First, know what type of test is being ordered. An echocardiogram, which uses sound waves, or a magnetic resonance imaging (MRI) test, which uses magnetic fields, does not involve the type of radiation (ionizing radiation) that leads to DNA mutations that may cause cancer. This is not to say that these tests are always harmless, but radiation-related cancer should not be a concern with echocardiograms or MRIs.
The cardiac imaging tests that involve ionizing radiation are computed tomography (CT) scans and nuclear medicine tests. These tests come in different varieties. The 2 common types of CT scans are coronary artery calcium scores and CT angiograms of the heart. Both involve x-rays that are used to reconstruct a 3-dimensional picture of the heart. A calcium score does not use an intravenous line or contrast, whereas a CT angiogram involves putting an intravenous line in a patient’s arm vein, through which a contrast material is injected. The most common type of nuclear medicine test used for cardiac imaging is a nuclear stress test, in which pictures are taken in conjunction with some type of stress placed on the heart, either exercise or a medication that simulates the effects of exercise. Together, CT scans and nuclear medicine tests of the heart account for virtually all of the ionizing radiation in noninvasive cardiac imaging.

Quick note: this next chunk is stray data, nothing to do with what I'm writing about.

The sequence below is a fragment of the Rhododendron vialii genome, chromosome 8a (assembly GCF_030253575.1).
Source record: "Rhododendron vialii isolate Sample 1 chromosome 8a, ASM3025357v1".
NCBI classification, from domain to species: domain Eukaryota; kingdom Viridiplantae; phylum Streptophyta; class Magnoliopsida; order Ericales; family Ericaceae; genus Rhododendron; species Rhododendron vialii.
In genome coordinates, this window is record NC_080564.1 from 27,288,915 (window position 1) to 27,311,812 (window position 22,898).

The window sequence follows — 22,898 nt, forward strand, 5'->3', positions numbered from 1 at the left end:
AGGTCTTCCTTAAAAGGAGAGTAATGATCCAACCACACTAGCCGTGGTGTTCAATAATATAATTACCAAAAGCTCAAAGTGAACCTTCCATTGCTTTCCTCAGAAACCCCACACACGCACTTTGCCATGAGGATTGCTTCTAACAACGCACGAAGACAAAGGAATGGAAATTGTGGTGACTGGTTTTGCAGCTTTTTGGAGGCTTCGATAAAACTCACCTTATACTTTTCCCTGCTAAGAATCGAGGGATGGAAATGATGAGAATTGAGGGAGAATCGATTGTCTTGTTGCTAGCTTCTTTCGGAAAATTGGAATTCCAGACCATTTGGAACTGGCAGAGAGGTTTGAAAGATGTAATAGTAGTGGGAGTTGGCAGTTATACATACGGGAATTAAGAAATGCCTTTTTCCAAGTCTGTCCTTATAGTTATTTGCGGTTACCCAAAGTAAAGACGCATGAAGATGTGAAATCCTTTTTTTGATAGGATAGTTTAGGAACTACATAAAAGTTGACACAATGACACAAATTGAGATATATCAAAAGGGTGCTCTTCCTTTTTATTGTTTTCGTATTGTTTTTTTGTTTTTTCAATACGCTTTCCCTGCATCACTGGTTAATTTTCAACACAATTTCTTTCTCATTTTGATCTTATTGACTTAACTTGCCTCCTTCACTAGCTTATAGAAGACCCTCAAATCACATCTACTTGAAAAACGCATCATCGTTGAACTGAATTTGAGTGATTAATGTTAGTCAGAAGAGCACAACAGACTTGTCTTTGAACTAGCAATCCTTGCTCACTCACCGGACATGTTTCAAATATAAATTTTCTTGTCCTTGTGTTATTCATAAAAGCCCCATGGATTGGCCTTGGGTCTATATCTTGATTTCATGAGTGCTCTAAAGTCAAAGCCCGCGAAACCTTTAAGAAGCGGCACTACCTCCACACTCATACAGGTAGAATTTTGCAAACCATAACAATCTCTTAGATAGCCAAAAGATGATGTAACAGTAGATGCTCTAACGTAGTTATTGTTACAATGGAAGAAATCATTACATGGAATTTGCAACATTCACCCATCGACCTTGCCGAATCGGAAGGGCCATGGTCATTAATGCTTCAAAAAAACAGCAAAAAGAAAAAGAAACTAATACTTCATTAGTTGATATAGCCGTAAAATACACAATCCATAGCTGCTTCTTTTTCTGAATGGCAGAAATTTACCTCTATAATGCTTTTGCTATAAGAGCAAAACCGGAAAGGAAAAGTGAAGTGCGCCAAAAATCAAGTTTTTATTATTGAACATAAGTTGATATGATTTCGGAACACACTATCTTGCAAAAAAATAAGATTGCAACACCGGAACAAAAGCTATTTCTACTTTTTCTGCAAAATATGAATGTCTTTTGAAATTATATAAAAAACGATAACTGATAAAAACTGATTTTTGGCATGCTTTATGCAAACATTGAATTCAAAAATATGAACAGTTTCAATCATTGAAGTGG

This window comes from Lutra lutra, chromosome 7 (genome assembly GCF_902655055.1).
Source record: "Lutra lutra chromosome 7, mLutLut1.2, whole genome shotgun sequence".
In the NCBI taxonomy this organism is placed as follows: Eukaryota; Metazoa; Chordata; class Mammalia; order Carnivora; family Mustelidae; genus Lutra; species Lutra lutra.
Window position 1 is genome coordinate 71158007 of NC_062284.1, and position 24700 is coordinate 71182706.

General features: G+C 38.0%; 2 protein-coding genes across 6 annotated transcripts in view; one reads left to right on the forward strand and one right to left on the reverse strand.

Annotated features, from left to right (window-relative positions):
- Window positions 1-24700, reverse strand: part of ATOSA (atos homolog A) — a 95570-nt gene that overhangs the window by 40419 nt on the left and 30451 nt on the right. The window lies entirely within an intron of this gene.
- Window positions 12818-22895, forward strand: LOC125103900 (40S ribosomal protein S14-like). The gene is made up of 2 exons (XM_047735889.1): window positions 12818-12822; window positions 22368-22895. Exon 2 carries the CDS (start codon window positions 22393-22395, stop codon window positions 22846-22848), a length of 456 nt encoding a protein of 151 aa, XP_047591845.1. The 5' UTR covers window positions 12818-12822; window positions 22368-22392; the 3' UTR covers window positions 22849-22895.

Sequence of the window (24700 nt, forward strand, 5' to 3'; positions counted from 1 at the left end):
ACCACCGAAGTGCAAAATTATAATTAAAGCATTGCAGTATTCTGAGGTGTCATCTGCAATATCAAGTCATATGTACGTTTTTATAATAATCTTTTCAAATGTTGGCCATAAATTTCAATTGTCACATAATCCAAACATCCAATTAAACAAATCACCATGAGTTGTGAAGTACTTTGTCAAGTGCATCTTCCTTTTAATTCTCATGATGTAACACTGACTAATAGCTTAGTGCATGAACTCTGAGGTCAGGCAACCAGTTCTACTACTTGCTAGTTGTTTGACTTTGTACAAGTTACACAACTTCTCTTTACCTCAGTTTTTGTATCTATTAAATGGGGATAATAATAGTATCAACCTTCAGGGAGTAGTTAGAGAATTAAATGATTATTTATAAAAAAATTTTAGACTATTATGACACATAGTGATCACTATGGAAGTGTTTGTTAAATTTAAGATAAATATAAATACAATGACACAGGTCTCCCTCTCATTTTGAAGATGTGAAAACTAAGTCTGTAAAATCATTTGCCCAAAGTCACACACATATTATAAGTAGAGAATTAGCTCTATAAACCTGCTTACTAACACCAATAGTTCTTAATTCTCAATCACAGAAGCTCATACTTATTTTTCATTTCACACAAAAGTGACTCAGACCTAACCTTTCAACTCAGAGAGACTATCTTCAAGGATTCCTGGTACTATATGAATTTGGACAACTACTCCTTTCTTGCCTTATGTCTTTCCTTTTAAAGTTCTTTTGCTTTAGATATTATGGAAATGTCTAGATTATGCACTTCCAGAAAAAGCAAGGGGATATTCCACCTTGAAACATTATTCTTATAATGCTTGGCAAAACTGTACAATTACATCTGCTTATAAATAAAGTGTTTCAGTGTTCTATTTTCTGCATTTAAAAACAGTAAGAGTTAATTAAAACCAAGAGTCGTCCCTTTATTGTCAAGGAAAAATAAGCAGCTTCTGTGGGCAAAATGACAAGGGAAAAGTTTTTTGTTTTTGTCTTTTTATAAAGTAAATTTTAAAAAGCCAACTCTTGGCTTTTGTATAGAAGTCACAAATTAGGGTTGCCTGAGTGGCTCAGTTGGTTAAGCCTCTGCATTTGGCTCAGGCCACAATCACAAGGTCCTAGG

The remainder of this article lists questions that patients can ask their doctors and the staff of the laboratories in which their tests are performed, to serve as a foundation for a discussion to ensure that cardiac imaging tests are performed for good reason and with good technique. With an answer of “yes” to each pertinent question, a patient should feel reassured that his or her test will be performed with attention paid to keeping radiation exposure low.